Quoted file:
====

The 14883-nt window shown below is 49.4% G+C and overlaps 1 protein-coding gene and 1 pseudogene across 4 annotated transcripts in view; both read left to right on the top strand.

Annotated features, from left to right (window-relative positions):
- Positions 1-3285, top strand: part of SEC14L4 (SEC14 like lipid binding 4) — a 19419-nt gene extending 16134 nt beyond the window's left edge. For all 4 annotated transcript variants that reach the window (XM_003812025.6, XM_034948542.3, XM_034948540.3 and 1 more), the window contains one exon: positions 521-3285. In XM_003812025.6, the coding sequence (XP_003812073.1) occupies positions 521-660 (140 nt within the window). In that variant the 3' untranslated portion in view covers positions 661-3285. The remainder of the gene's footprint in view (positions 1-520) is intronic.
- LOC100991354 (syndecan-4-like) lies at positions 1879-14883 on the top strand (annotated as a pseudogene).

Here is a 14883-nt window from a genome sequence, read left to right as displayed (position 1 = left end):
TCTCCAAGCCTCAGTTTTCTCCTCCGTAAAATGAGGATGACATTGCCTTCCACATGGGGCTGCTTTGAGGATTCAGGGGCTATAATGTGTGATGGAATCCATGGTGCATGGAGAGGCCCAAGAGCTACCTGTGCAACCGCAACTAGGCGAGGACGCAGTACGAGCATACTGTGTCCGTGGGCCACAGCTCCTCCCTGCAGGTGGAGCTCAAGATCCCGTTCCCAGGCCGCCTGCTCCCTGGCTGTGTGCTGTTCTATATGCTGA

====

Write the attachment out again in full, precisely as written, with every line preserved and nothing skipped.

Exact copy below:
The 14883-nt window shown below is 49.4% G+C and overlaps 1 protein-coding gene and 1 pseudogene across 4 annotated transcripts in view; both read left to right on the top strand.

Annotated features, from left to right (window-relative positions):
- Positions 1-3285, top strand: part of SEC14L4 (SEC14 like lipid binding 4) — a 19419-nt gene extending 16134 nt beyond the window's left edge. For all 4 annotated transcript variants that reach the window (XM_003812025.6, XM_034948542.3, XM_034948540.3 and 1 more), the window contains one exon: positions 521-3285. In XM_003812025.6, the coding sequence (XP_003812073.1) occupies positions 521-660 (140 nt within the window). In that variant the 3' untranslated portion in view covers positions 661-3285. The remainder of the gene's footprint in view (positions 1-520) is intronic.
- LOC100991354 (syndecan-4-like) lies at positions 1879-14883 on the top strand (annotated as a pseudogene).

Here is a 14883-nt window from a genome sequence, read left to right as displayed (position 1 = left end):
TCTCCAAGCCTCAGTTTTCTCCTCCGTAAAATGAGGATGACATTGCCTTCCACATGGGGCTGCTTTGAGGATTCAGGGGCTATAATGTGTGATGGAATCCATGGTGCATGGAGAGGCCCAAGAGCTACCTGTGCAACCGCAACTAGGCGAGGACGCAGTACGAGCATACTGTGTCCGTGGGCCACAGCTCCTCCCTGCAGGTGGAGCTCAAGATCCCGTTCCCAGGCCGCCTGCTCCCTGGCTGTGTGCTGTTCTATATGCTGA